Even the Financial Times labelled the banks’ reactions a ‘mistake’, noting that should da Silva become president, his economic policies would likely be moderate. In several Brazilian cities Workers Party governments ‘have proven to be good administrators’, said the Financial Times. In the southern state of Rio Grande do Sul where the Workers Party has been in power for a decade, the government has improved social services while helping stimulate agricultural and industrial production, making the state one of Brazil’s most prosperous. Some 13% of the state’s production is publicly or cooperatively owned.

Anaemic economy

Support for Lula breaches class lines. Even sectors of the economic elite are beginning to believe that his policies may offer the best hope for the country. Since the Asian economic crisis of 1997, Brazil’s economic performance has been anaemic, with growth rates sometimes failing to keep pace with the population increase. The neoliberal policies of Cardoso, such as the free flow of speculative ‘hot money’ in and out of the country at the whim of investors, have favoured financial interests over Brazil’s substantial industrial base, much of which is geared to production for the big internal market. ‘Even some foreign interests with investments in the country’s industry look with favour on Lula’s policies,’ says Gonzalvez. Lula first rose to national prominence in the 1980s when he built the Workers Party from his base among the trade unions in Brazil’s large metallurgic and automotive industries, which produce for domestic and international markets.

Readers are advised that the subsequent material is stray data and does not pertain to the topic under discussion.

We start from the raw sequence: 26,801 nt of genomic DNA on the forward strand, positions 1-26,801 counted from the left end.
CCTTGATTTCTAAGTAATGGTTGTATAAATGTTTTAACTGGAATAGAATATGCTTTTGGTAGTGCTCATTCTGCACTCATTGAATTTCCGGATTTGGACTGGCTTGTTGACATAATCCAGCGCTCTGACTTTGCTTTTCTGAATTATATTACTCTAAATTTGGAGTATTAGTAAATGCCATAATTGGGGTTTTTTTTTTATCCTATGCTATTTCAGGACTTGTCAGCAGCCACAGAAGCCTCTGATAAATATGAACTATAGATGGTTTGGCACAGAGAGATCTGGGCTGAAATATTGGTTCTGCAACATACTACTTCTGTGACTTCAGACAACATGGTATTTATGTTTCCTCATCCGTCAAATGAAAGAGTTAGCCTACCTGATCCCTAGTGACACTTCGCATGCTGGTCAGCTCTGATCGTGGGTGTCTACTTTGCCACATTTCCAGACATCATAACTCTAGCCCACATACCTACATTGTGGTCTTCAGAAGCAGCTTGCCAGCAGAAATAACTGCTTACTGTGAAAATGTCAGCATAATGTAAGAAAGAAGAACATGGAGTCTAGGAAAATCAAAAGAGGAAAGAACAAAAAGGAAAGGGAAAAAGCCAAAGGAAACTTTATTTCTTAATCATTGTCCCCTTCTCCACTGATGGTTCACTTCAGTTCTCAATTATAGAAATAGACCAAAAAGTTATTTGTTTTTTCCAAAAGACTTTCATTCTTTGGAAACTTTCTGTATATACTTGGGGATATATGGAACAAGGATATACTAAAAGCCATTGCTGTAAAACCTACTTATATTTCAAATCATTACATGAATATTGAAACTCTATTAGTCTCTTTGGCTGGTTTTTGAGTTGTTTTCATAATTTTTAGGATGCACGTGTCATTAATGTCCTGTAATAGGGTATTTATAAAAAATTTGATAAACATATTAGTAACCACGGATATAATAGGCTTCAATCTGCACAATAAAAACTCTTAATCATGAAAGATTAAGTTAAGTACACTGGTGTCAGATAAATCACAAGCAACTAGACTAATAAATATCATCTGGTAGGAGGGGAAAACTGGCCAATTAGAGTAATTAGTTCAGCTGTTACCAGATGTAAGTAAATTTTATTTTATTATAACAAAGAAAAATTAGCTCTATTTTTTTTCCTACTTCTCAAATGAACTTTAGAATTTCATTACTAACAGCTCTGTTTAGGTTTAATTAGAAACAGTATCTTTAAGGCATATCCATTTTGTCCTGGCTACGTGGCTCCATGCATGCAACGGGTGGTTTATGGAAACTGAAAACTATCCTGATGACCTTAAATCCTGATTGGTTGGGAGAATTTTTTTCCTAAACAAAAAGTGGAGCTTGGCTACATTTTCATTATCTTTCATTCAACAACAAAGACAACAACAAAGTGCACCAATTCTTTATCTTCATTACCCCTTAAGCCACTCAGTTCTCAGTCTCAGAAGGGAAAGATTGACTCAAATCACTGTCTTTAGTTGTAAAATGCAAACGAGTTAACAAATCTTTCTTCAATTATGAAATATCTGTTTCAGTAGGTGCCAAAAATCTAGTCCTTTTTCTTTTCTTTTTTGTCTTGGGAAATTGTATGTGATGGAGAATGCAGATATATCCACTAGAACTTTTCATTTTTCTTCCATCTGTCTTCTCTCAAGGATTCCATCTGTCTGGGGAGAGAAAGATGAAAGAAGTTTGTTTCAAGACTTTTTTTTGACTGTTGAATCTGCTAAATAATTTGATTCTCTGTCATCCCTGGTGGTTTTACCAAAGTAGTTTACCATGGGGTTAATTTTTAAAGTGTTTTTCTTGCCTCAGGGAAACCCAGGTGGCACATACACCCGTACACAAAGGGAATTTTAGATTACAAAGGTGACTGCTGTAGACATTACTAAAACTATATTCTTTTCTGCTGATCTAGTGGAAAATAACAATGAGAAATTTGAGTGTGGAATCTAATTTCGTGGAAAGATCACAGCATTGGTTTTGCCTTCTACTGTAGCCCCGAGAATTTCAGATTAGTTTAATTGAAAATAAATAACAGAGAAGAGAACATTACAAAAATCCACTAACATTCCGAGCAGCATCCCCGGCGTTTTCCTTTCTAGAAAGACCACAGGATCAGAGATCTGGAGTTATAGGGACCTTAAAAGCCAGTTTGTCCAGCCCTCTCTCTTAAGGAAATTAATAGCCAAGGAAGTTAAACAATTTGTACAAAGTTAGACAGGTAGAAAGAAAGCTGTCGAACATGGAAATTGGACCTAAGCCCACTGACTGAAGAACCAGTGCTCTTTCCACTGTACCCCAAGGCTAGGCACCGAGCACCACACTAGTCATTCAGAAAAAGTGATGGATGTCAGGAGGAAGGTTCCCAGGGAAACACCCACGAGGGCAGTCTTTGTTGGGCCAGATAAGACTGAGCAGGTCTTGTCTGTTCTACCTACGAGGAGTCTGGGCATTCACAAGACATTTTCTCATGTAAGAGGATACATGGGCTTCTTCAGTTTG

Domestic interest rates are at 18.5% and rising as part of Cardoso’s effort to keep finance and banking capital from fleeing the country. The international debt of Brazil now stands at about $210 billion while the government has roughly another $250 billion in domestic liabilities. Although Brazil sometimes runs a trade surplus due to its diversified exports of coffee, soybeans, beef, orange juice, sugar and manufactured goods like automobiles, its payments on its international debt and the outflow of profits to foreign investors mean that there is consistently a deficit in Brazil’s annual balance of payments. This has driven the country ever deeper into debt as it seeks new loans to service the debt and cover the deficit. To deal with this fiscal problem and to appease international financial interests, Cardoso during his rule has followed the neo-liberal agenda of slashing social expenditures and services, thereby increasing social unrest, violence and crime throughout the country. Small wonder that George Soros, a prominent international investor with interests in Brazil, recently stated, ‘A crisis is brewing in Brazil which could be terminal.’

When the international firms downgraded Brazil’s credit rating, da Silva, in a slap at Cardoso’s economic policies, declared that the best response to the banks is to ‘combat speculation with production. Every investor will look to Brazil when there is an infrastructure that supports the flow of production, a highly trained workforce and a market that really consumes because there are strong wages.’

Support base